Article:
Zayaan Khan on The Place of Sweet Waters /83

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Zayaan Khan masterfully weaves a deep understanding of what forms true relationship to land, and how this informs the culture upon it. The basis of a people is the land that sustains them, even today—though we are psychically disconnected, we cannot physically be disconnected. Apartheid severed people’s connection to their lands, to the waters, to the connectivity of the landscape. City planners would just erase people from their land, where in Africa, they have lived for all time. The southwest of Africa is one of the most biodiverse places on earth, and not coincidentally, is an origin place of human life. There is a telling & poetic tragedy in the source of human life being today one of the most unequal and oppressive places. 

It follows the resistance to responsibility that defines white supremacy that it is an anti-community mentality. Supremacy can be recognized by its definitive disconnectivity; dehumanizing people in subtle or overt ways, mechanizing how people meet their needs from the land and each other, prostituting the living plants and creatures of a place. It speaks to a disconnection from self that guides someone toward disconnection from the rest of life.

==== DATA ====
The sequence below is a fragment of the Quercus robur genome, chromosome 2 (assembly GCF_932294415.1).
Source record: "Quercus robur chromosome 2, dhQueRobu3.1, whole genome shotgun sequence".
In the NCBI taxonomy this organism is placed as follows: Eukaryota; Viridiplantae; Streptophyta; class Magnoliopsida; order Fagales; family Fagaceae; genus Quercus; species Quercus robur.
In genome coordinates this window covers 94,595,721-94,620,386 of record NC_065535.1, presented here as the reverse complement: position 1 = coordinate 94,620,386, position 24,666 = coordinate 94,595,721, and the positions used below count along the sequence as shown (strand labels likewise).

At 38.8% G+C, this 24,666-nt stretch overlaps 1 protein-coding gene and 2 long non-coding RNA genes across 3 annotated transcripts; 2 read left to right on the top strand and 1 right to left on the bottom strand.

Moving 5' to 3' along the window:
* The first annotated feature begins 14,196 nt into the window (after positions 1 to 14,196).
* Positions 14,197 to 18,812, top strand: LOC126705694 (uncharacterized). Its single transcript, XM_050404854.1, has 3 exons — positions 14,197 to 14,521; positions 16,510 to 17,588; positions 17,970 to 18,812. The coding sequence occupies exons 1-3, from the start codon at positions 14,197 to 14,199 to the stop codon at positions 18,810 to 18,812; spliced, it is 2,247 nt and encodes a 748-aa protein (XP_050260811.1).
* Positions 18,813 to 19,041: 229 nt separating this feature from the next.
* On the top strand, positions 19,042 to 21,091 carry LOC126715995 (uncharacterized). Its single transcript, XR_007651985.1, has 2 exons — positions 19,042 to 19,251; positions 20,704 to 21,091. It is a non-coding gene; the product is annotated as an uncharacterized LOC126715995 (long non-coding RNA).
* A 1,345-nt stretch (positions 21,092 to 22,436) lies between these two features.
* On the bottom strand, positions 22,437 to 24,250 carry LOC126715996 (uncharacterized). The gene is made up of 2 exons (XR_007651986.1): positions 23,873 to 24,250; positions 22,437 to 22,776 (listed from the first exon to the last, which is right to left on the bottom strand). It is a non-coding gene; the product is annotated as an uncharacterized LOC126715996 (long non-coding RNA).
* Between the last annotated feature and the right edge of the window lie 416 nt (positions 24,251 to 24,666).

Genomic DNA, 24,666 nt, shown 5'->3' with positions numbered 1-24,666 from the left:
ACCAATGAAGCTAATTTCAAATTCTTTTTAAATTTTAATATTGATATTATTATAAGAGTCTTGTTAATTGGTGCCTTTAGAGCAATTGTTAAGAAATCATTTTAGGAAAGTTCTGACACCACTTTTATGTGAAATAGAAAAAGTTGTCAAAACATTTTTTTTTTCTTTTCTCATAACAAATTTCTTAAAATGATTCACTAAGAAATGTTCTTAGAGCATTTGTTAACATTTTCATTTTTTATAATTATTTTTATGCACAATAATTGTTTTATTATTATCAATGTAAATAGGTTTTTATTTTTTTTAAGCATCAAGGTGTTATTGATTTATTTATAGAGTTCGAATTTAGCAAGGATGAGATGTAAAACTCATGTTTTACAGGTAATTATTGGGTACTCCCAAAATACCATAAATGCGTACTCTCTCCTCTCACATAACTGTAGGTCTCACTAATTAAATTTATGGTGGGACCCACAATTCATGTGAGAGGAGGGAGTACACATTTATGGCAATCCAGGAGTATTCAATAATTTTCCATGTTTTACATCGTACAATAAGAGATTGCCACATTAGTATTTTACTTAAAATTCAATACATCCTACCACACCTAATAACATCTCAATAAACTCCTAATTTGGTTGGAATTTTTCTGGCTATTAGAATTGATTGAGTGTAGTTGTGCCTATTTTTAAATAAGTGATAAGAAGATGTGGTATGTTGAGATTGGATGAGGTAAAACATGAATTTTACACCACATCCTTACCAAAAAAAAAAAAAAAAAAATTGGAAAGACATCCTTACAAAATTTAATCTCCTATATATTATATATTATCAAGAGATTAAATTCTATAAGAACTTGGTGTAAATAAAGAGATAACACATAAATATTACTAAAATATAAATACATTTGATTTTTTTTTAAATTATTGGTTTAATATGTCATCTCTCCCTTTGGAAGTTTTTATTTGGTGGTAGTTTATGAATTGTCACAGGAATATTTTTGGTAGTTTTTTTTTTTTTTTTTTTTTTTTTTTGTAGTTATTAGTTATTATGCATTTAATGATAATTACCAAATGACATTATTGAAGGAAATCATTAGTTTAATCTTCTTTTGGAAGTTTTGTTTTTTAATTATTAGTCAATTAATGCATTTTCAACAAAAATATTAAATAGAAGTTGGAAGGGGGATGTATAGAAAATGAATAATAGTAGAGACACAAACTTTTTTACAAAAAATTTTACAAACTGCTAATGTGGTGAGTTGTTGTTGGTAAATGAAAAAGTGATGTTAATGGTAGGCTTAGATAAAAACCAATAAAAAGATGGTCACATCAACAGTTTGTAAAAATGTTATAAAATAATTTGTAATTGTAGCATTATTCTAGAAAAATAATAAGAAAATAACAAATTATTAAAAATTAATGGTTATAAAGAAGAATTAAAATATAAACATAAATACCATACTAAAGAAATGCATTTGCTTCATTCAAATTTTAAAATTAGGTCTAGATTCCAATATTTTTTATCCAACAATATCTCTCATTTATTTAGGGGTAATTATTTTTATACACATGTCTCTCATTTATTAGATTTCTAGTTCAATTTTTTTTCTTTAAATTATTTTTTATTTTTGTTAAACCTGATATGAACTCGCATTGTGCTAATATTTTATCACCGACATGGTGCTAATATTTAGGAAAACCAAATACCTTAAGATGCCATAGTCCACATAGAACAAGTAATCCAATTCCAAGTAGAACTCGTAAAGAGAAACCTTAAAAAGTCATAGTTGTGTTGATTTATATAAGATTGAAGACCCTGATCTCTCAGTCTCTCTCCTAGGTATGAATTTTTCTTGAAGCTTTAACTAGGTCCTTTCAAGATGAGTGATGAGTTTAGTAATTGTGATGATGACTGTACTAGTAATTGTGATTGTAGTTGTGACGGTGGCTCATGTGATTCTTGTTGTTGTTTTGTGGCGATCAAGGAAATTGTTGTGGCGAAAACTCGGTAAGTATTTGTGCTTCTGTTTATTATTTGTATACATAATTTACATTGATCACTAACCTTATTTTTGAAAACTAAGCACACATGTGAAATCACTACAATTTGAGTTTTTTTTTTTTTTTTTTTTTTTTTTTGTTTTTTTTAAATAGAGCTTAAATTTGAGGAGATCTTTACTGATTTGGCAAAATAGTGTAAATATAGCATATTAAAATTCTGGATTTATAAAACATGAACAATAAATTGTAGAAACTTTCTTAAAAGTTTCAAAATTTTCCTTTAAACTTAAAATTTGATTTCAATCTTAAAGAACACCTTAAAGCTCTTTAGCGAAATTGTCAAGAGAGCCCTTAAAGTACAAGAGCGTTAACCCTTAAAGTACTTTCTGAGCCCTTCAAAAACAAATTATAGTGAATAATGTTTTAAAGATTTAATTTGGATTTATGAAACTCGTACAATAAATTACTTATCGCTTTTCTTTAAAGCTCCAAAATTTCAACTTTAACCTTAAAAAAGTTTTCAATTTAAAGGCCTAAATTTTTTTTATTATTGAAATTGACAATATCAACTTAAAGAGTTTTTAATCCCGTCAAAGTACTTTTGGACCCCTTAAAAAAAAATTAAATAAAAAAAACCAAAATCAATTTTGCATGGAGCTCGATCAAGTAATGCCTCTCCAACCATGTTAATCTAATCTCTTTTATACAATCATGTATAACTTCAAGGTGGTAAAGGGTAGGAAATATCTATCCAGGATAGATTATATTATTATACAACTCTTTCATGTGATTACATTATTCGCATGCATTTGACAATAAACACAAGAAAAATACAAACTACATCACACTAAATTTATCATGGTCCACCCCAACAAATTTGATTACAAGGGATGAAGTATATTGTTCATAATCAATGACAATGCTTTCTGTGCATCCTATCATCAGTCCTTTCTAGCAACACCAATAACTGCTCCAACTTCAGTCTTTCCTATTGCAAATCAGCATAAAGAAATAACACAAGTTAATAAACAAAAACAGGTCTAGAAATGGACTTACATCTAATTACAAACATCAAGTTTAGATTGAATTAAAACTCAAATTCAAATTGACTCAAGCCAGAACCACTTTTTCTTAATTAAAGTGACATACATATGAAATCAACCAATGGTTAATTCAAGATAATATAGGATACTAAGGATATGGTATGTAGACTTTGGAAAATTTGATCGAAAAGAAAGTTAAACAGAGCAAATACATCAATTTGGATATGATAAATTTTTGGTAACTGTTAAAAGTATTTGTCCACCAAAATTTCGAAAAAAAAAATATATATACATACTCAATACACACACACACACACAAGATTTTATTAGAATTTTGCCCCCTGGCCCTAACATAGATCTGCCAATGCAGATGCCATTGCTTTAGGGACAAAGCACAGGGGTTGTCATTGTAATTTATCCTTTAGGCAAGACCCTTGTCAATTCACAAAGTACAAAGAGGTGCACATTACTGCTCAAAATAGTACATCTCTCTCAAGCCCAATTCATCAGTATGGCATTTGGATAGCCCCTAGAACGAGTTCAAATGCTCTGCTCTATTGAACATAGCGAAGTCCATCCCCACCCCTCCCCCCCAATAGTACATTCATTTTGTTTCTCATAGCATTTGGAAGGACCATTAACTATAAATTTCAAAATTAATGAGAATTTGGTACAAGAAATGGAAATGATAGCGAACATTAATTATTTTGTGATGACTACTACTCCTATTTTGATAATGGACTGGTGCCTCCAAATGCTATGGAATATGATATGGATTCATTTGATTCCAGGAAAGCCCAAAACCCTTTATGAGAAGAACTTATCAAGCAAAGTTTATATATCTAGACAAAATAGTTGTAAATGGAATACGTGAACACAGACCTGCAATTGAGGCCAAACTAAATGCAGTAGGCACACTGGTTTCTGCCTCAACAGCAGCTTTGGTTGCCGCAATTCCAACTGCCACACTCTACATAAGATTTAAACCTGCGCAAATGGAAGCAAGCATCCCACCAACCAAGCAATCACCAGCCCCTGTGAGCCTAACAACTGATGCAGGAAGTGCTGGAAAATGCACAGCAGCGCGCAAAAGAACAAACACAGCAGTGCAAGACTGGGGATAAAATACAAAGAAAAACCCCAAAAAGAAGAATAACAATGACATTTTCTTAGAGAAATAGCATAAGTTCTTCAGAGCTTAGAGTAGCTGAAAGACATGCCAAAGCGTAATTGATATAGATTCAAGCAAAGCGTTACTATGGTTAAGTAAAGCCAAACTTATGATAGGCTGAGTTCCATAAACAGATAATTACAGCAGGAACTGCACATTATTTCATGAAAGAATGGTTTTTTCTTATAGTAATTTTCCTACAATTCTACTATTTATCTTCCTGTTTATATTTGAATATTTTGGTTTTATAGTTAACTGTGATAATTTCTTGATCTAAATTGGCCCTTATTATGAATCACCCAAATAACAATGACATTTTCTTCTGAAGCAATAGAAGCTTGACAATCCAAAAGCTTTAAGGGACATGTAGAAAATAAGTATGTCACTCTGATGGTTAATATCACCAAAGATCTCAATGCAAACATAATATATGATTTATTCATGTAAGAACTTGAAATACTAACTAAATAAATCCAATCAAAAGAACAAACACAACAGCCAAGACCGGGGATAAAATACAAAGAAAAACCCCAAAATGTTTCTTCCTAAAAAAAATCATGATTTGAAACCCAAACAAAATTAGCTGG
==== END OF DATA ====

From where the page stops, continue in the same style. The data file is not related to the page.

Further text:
White colonization is a recipe for loneliness. Musicians who spoke in solidarity with black africans were banned, many endemic species and human cultures were trampled, and South Africa retreated from the world culturally and economically to maintain its delusions. The white colonization of South Africa not only ignored and destroyed the complexities of the human-to-land relationship, but also continually fails to see the intricacies and connectivity of the landscape, leading to today’s dire drought. 

South Africa is still structured to be a shockingly repressive colonial system. Only a young generation away from formalized brutality, the legacy lives on in food, water, mental health, land access, and the economy. 1 in 4 people go hungry every day. The land is farmed unsustainably and wastefully. Very few people control the majority of the land, more land than a person can have an intimate relationship with, which leads paradoxically, to a scarcity mentality. Though only more informal than under apartheid, the exploitation black South Africans experience in their own homeland today demonstrates yet another illustration of the poison of white supremacy that structures global economies and national psychologies. Without real acknowledgment, a formal healing process that is not punitive but reconciliatory, and a sincere engagement to rework the fabric of inequality, little structural change will be achieved. 

Supremacy mentality will continue to contort into ever more absurd forms to maintain and justify itself. We must continue to speak truth and clarity to combat it, to weave a narrative of understanding reality that is inclusive, and connective, informed by ecology and history and true solutions that serve all life.

Music by Gregg Kowalsky

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